Updated: NORAD Tracks Santa's Path on Christmas Eve Because of a Typo

In December 1955, a Sears ad misprinted a phone number—the North Pole's.

Update, 12/17/13: Yoni Appelbaum, Atlantic contributor and historian extraordinaire, has passed along some of his own fascinating research into the Santa-tracking story. First of all, he wrote in an email,

It turns out that the military, and other government agencies, had been using Santa to sell their missions long before 1954. At the height of the Second World War, Eisenhower’s headquarters put out a release offering 'Christmas guidance' to war correspondents. It confirmed that 'a new North Pole Command has been formed,' that 'Santa Claus is directing operations,' and that 'he has under his command a small army of gnomes.' The censors, though, suppressed the location of Santa’s headquarters, directed that his delivery methods be described only as employing 'secret devices' or 'special scientific techniques,' and proscribed 'any mention of radar or speculation on the purpose of reindeer antennae.'

Which is both weird and delightful (army of gnomes! radar antennae!), and, regardless, suggestive of the fact that CONAD had a vested interest in PR campaigns as well as military ones. It was primed, basically, to take advantage of the good cheer of Christmas for its own ends—among them, promoting its military technology. Which makes sense, and which would help explain why NORAD would have so faithfully continued the tradition year after year.

Yoni has also found, it's worth noting, disparities in the early stories that informed NORAD's, Snopes's, and other current accounts of the intercepted North Pole calls. When Shoup told his story to the LA Times in 1980, he mentioned an unlisted line that a child had accessed. In a later newspaper story, in 1999, Shoup mentioned a much more limited, Red Phone-style line, and multiple children. My retelling originates from the Snopes account of what happened, but I'd love more documentation. If you have access to that, or know anything additional about the original story, drop me an email (mgarber[at]theatlantic.com). And big thanks to Yoni for sharing his research.

Update, 12/23/14: More documentation has been found! Matt Novak, at Gizmodo's Paleofuture blog, has found evidence that the NORAD story, as repeated below and as Snopes has it, is partially true but partially the stuff of myth—and, in both capacities, the stuff of savvy military PR. According to Novak, "Yes, Colonel Shoup got a call at CONAD that turned out to be a wrong number. But it wasn't on Christmas Eve and there was no misprint in the newspaper, even though Snopes claims there was. It was just some kid who happened to get his numbers mixed up. And as for Colonel Shoup's reaction? It was more like the kind of reaction you'd expect from a military officer in charge of ordering a strike that had the potential to end life on Earth as we know it. Which is to say, Shoup was not amused. And he wasn't inundated with calls throughout the night that his men had to take."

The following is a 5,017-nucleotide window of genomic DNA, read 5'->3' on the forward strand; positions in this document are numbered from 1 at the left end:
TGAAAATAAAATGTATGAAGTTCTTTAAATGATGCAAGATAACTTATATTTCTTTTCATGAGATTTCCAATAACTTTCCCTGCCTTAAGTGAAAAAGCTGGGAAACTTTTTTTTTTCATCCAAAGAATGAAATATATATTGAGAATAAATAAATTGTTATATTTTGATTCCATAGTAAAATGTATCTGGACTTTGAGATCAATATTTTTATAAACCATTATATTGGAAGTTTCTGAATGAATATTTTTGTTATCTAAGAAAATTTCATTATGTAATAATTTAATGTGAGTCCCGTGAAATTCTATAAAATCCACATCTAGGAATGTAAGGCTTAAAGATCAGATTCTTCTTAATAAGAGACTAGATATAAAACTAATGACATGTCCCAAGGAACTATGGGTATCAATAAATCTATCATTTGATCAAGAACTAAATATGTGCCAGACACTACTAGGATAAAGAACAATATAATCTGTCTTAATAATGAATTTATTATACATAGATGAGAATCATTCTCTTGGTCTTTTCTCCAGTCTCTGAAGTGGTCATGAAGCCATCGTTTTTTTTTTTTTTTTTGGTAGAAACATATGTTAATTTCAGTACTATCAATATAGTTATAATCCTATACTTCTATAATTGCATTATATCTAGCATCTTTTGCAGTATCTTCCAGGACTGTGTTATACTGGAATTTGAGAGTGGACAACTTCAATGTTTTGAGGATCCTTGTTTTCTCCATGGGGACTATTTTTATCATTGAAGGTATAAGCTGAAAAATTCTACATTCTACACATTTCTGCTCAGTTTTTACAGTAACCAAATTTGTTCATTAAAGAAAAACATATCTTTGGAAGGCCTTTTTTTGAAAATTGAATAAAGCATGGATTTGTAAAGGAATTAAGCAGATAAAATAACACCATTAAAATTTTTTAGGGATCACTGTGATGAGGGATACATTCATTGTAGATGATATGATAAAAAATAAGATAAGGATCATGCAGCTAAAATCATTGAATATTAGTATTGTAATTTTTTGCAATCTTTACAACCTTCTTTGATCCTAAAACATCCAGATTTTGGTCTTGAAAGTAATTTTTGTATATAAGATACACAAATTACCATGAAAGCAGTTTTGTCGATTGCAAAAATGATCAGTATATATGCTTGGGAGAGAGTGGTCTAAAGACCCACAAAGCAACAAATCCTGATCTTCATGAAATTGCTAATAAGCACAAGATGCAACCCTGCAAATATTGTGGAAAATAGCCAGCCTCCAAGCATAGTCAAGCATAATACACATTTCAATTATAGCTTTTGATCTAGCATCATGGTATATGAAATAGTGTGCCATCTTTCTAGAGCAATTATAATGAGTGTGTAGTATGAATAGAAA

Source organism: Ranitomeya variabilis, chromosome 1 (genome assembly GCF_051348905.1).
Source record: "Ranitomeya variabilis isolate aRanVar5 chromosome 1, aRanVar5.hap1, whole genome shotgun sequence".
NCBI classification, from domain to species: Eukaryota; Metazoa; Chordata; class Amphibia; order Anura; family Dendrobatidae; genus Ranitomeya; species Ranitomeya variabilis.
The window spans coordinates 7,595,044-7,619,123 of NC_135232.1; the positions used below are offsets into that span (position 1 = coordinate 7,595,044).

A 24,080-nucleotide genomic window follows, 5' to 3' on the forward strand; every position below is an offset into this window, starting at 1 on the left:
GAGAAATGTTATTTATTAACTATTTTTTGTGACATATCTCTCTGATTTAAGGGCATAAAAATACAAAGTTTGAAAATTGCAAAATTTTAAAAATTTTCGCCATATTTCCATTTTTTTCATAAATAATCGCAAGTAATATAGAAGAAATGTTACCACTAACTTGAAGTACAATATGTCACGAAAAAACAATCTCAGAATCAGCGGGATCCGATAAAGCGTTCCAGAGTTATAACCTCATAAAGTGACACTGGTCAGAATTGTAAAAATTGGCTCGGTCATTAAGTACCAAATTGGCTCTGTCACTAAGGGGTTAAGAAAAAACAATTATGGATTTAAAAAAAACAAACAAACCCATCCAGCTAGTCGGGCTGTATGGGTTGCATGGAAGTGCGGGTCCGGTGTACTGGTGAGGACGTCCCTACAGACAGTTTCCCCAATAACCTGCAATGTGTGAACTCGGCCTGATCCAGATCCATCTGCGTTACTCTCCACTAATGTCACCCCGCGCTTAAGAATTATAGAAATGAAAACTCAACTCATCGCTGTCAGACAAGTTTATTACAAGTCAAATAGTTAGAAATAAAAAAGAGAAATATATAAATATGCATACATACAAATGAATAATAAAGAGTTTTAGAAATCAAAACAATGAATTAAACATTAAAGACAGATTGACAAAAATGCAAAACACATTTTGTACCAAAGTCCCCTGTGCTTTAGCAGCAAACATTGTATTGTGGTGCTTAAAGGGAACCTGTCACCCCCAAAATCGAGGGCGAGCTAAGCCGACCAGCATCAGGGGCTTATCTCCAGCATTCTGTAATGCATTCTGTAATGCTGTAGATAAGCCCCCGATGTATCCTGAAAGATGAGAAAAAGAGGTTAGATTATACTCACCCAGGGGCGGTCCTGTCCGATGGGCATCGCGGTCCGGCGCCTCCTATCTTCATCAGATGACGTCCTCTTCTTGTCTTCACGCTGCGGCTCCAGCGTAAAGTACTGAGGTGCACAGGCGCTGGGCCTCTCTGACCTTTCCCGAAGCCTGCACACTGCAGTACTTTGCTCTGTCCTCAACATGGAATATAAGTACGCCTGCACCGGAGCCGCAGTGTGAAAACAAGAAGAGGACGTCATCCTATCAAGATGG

More here, and big thanks (again!) to Yoni Appelbaum for pointing out the new information.

It was 1955, and Christmas was approaching, and Sears had a new idea for a yuletide gimmick. In local newspapers, the department store placed ads ... on behalf of Santa himself.

"HEY, KIDDIES!" the ad read, in a greeting that would seem creepy only in retrospect. "Call me on my private phone and I will talk to you personally any time day or night."

The ads then listed local numbers for area children to call to get some one-on-one Kringle time. Which must have seemed, if you were a kid back then, pretty amazing. A direct line to St. Nick! Kids could, finally, bypass the middlemen that stood between them and their gifts—the Post Office, their parents—and go directly to the source. And, even more directly, to that source's enormous bag of loot. You can almost hear the Ralphie Parker voice-over.

Like many innovations, though, Sears's frictionless Santa scheme found itself with an unforeseen problem. In the ad the company had placed in the local paper in Colorado Springs, Colorado, Sears had listed Santa's number as ME 2-6681. Which, according to Snopes, contained a typo: It was one digit off of the intended one. The number Sears had ended up printing and distributing to the city's citizens? The one for, as it happened, the Continental Air Defense Command (CONAD)—the predecessor of NORAD—which, like Santa, specialized in aeronautics. And which, unlike Santa, was based in Colorado Springs.

Presented by

Megan Garber is a staff writer at The Atlantic.

Saving the Bees

Honeybees contribute more than $15 billion to the U.S. economy. A short documentary considers how desperate beekeepers are trying to keep their hives alive.

Join the Discussion

After you comment, click Post. If you’re not already logged in you will be asked to log in or register.

blog comments powered by Disqus


How to Cook Spaghetti Squash (and Why)

Cooking for yourself is one of the surest ways to eat well.


Before Tinder, a Tree

Looking for your soulmate? Write a letter to the "Bridegroom's Oak" in Germany.


The Health Benefits of Going Outside

People spend too much time indoors. One solution: ecotherapy.


Where High Tech Meets the 1950s

Why did Green Bank, West Virginia, ban wireless signals? For science.


Yes, Quidditch Is Real

How J.K. Rowling's magical sport spread from Hogwarts to college campuses


Would You Live in a Treehouse?

A treehouse can be an ideal office space, vacation rental, and way of reconnecting with your youth.

More in Technology

Just In